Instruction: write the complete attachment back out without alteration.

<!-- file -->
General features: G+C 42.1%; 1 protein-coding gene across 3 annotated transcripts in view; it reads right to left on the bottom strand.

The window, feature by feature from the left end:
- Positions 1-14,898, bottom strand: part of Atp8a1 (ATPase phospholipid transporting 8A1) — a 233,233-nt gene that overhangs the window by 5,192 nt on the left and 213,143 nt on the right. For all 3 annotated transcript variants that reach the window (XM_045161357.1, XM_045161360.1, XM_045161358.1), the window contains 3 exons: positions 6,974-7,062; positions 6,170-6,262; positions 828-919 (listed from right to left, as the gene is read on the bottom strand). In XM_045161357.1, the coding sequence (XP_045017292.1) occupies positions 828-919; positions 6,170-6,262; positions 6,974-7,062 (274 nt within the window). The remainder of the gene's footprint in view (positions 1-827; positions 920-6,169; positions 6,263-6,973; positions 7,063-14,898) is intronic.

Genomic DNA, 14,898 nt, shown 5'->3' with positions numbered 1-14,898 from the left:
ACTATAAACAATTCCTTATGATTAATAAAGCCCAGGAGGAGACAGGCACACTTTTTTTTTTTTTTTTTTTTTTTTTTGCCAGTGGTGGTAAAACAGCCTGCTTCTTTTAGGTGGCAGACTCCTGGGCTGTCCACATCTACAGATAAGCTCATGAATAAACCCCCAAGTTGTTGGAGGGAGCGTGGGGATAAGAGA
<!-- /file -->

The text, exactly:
General features: G+C 42.1%; 1 protein-coding gene across 3 annotated transcripts in view; it reads right to left on the bottom strand.

The window, feature by feature from the left end:
- Positions 1-14,898, bottom strand: part of Atp8a1 (ATPase phospholipid transporting 8A1) — a 233,233-nt gene that overhangs the window by 5,192 nt on the left and 213,143 nt on the right. For all 3 annotated transcript variants that reach the window (XM_045161357.1, XM_045161360.1, XM_045161358.1), the window contains 3 exons: positions 6,974-7,062; positions 6,170-6,262; positions 828-919 (listed from right to left, as the gene is read on the bottom strand). In XM_045161357.1, the coding sequence (XP_045017292.1) occupies positions 828-919; positions 6,170-6,262; positions 6,974-7,062 (274 nt within the window). The remainder of the gene's footprint in view (positions 1-827; positions 920-6,169; positions 6,263-6,973; positions 7,063-14,898) is intronic.

Genomic DNA, 14,898 nt, shown 5'->3' with positions numbered 1-14,898 from the left:
ACTATAAACAATTCCTTATGATTAATAAAGCCCAGGAGGAGACAGGCACACTTTTTTTTTTTTTTTTTTTTTTTTTTGCCAGTGGTGGTAAAACAGCCTGCTTCTTTTAGGTGGCAGACTCCTGGGCTGTCCACATCTACAGATAAGCTCATGAATAAACCCCCAAGTTGTTGGAGGGAGCGTGGGGATAAGAGA